A Butler native, Burtner-Owens boomeranged back to the region from Virginia to find a changed city from what she remembered. We caught up with her about Steeltown and what her favorite movie is that was made in Pittsburgh.
What prepared you the most to lead Steeltown?
The workforce and economic development. And really getting an understanding of what a region needs and is looking for. That role. But also leading a variety of different kinds of nonprofits. Steeltown isn’t your typical nonprofit, you could say. The fact that I had an opportunity to meet and work with lot of people and actually lead some different types of nonprofits I think was very helpful.
Is there a typical nonprofit?
That’s a good point. I think when people think nonprofit, they think charity, you know. And it’s helping the hungry. And animals with Sarah McLachlan, you know. Feed the Children. Those kinds of things. But obviously there are all different kinds of nonprofits. Sometimes people don’t know Steeltown is a nonprofit.
What is Steeltown today, and how does it differ from what it was in the past?
Steeltown today is really focusing on two things, but they are very related. It’s education and digital media arts, independent filmmakers, specifically. So we’re looking at high school programs, and we have a couple of adult programs under the education title. And then we are really just starting to talk to independent filmmakers again. We had the Film Factory, which was the screenwriting competition several years ago. It was before my time here. … Now we’re taking a look at (independent filmmakers) and saying, “okay what do you guys need here? As a community, what can we do for you?”
Is there a void that you think you need to fill with what’s happened with Pittsburgh Filmmakers, which has cut back and faced challenges?
That’s what we want to find out. I think that’s what we’re hearing. Individuals are kind of saying to me, “hey, can you do this?” … But you have to look at again, and is it doable? If it didn’t work the first time around with another organization, then should we pick up a broken program and try to implement it? I really want to talk to the filmmakers and say what do you really need us to be doing? That we’re not doing already.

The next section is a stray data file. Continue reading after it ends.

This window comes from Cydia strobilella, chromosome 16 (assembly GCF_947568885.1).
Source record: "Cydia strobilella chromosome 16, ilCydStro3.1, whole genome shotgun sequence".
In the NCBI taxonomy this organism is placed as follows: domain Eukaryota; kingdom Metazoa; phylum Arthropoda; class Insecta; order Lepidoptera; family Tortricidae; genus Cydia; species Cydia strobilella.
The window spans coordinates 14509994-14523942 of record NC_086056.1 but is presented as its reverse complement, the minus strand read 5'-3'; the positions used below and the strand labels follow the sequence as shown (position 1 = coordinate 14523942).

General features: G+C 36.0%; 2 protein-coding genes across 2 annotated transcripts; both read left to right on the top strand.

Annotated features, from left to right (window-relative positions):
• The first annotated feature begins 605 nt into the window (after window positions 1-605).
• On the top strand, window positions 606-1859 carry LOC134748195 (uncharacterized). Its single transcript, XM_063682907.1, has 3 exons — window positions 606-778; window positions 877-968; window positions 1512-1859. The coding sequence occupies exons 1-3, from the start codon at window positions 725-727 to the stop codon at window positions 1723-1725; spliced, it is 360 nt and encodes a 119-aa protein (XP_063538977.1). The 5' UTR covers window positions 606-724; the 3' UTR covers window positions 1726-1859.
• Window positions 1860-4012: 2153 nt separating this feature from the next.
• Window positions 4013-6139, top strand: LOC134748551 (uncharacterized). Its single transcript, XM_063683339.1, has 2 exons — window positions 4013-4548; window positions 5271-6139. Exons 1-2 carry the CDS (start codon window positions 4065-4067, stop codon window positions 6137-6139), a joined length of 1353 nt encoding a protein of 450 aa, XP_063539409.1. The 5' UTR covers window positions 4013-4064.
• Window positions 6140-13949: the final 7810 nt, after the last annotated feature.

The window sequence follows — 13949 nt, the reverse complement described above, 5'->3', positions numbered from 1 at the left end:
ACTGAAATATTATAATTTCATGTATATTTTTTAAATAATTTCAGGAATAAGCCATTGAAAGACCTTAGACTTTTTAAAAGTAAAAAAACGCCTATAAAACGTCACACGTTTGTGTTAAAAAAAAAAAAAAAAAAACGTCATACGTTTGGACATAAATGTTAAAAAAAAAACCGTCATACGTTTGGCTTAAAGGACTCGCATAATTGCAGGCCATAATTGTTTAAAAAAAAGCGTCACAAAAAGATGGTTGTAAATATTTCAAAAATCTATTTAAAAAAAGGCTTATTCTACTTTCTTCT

Is it common for nonprofits to get themselves in over their heads with whatever they’re trying to do?
That’s the nature of nonprofits. People who start nonprofits have missions. Big dreams. They want to eradicate diseases. They want to help people. They want to help animals. Just by their very nature of how it starts. I think the answer to your question is yes. The biggest limiting factor that you’ll see again and again is funding. I think that’s true on the business side, too, though, when you talk about entrepreneurs who have these wonderful ideas for these great products and services and they can’t convince an investor or a bank to lend them money. It’s a very similar kind of thing. And if you don’t have a good plan and you don’t have good budgeting and you’re not paying attention, then it can get overwhelming. And sometimes something happens that is completely out of your control. Nonprofit founders in particular, but most people attracted to working in the nonprofit sector, tend to dream big and tend to be kind of optimists at heart.
Title: President and CEO, Steeltown Entertainment Project
Education: B.A., human service administration, Chatham University
Residence: South Side
Family: Son, Teddy, 23
Causes: Board, Pittsburgh Center for Creative Reuse
Interests: Reading; volunteer for the Bayer Center for Nonprofit Management at Robert Morris University